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the beach in winter.
Photo credit Gérald Lechault

I have seen Normandy at it’s best and worst. I married a Norman. On stormy days, like June 6, 1944, waves crash the shoreline, icy winds whip off a black sea, rain falls in sheets and every joint aches with the cold. But in a ray of sunshine, Normandy is as beautiful as an Impressionist’s painting.

Orange cliffs along the coast drop off into purple waters. Inland, reddish brown Norman cows and pink apple blossoms dot a velvet green hillsides under powder blue skies. Soft light whitewashes the gabled, half-timbered houses and solid stone farms that remain as they were centuries ago. It was on one of those perfect days, over three decades ago that I pedaled a bicycle through red poppy fields behind my new beau. Later a table with authentic Normans in a Trouvillais fisherman’s flat, somewhere between courses of scallops and roast, cheese and salad, strawberries in cream, I fell in love with a Frenchman.

Millions debark on the beaches to commemorate the 70th anniversary of D-Day following the circuit du débarquement and traipsing through the museums. But in my opinion the countryside, itself, is even more inspiring than any landmark.

The narrow, winding back roads, shaded by a canopy of trees, run into the “route du cidre” which intersects the Calvados region, my favorite part of Normandy. It is famous for history, art, architecture, seafood, smelly old cheeses, (Pont l’Eveque dates from the 13th century and Camembert from the 19th), and Calvados, a strong apple brandy. I love the area not so much for its regional specialties, but for the special family that lives in the region. They embraced me like lineage, when I, the foreigner with the funny accent, married their very French son.

Normandy, a feast for senses, is best appreciated at mealtime when land and sea are perfectly marinated. After a platter of seafood served so fresh it look like the crabs could crawl off the plate, Mamie presents la pièce de résistance, leg of lamb. Papie carves the tender meat of a newborn that was romping on the rolling green hillside only days before. A garden of vegetables -beans, broccoli, potatoes, spinach, tomatoes – sprout out of the linen tablecloth.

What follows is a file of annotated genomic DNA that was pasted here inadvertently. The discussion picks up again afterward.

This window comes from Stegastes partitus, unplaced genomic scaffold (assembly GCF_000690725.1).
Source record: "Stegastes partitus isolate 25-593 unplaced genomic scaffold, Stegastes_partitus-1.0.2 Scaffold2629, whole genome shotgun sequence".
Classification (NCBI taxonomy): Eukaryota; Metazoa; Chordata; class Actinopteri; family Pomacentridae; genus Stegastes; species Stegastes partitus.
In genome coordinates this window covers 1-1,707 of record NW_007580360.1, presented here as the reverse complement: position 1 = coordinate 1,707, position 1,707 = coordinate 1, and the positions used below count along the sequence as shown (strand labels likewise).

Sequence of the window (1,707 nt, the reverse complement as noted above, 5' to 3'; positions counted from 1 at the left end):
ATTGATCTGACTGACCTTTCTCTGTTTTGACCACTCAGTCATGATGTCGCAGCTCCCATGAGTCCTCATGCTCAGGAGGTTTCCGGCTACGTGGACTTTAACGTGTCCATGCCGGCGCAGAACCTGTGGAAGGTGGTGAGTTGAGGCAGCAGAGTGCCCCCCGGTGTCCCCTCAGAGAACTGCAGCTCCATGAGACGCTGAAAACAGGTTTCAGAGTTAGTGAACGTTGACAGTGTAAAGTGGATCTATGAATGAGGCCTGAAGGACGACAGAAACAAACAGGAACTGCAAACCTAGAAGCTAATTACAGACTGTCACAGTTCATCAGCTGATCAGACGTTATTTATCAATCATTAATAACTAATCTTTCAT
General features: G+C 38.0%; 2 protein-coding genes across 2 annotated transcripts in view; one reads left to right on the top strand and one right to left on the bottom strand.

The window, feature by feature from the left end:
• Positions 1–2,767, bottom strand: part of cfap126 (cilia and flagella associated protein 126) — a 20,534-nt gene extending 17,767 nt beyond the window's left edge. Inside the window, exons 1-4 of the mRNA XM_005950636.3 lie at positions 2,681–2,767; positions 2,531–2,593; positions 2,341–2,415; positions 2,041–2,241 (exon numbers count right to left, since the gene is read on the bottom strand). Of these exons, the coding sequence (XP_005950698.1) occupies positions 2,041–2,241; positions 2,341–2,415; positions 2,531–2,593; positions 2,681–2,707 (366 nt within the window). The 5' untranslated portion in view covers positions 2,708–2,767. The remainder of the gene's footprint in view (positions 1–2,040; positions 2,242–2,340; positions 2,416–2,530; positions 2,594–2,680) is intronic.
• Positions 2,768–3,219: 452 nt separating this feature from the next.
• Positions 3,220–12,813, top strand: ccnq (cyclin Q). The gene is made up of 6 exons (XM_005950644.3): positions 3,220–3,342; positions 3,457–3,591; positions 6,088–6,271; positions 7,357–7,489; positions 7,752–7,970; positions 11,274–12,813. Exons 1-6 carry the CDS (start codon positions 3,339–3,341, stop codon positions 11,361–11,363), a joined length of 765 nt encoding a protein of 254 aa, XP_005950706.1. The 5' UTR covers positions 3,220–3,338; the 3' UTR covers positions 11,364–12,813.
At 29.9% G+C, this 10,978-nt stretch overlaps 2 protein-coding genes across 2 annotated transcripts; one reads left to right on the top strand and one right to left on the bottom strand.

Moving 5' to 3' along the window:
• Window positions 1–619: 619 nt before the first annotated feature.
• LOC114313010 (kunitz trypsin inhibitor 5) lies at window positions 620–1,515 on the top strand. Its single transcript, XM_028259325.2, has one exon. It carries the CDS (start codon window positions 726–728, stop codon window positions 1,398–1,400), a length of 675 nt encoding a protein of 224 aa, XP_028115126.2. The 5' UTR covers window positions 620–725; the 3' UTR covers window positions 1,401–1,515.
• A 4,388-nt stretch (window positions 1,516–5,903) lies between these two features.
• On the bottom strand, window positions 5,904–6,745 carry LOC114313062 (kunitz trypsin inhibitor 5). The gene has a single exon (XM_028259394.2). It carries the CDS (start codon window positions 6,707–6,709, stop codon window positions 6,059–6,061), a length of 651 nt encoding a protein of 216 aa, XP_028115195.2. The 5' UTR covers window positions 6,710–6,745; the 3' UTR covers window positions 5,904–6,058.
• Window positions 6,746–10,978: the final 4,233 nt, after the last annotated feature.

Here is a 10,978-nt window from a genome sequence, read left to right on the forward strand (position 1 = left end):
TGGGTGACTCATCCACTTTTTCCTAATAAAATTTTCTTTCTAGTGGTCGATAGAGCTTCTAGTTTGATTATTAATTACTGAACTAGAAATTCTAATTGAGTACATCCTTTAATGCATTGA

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Trouville’s fishmarket
Photo credit Gérald Lechault

Trouville, the seaside resort of my in-laws, retains a sense of timelessness. Sea gulls swoop and dive above the fishing boats bobbing in the waves under azure skies. Daffodils dance on iron wrought balconies in the briny, spring breeze. As I walk on the beach, lined by 17thcentury mansions, I am overwhelmed with nostalgia. Young couples stroll the boardwalk with their arms intertwined. Parents with toddlers in tow pick up seashells; small children dig castles in the fine, white sand, school age kids race the waves as they crash the shoreline.

Thanks to yesterdays’ heroes, throughout time’s passage, nothing changes. Normandy, like memories it holds, just grows older and more beautiful. And I thank my lucky, fate-filled stars that crossed paths with my Norman.

fishermen's wharf

fishermen’s wharf
Photo credit Gérald Lechault

 

 

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